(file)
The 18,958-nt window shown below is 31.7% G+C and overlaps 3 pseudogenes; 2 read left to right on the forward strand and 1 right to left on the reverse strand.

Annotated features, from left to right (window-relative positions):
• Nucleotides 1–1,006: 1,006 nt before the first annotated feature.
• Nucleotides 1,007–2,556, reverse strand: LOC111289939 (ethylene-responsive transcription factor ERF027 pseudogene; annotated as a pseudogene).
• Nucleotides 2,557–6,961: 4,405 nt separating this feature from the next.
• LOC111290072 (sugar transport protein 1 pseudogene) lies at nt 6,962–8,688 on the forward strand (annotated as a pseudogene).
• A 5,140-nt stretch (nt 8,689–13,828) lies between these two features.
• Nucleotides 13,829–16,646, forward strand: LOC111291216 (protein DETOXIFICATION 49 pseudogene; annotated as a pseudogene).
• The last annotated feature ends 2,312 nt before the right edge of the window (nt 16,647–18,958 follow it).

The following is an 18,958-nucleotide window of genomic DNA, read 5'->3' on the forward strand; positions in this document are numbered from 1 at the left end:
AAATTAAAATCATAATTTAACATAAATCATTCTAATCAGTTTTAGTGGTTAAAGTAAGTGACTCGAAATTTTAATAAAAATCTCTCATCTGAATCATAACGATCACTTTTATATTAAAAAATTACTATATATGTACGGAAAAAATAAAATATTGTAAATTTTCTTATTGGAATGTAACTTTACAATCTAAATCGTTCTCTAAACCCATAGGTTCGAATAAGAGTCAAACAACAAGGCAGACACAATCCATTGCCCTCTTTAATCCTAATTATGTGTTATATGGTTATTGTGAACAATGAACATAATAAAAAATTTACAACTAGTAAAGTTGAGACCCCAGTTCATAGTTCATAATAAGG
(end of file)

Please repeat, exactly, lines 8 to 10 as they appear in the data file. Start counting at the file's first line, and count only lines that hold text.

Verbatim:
• Nucleotides 13,829–16,646, forward strand: LOC111291216 (protein DETOXIFICATION 49 pseudogene; annotated as a pseudogene).
• The last annotated feature ends 2,312 nt before the right edge of the window (nt 16,647–18,958 follow it).

The following is an 18,958-nucleotide window of genomic DNA, read 5'->3' on the forward strand; positions in this document are numbered from 1 at the left end: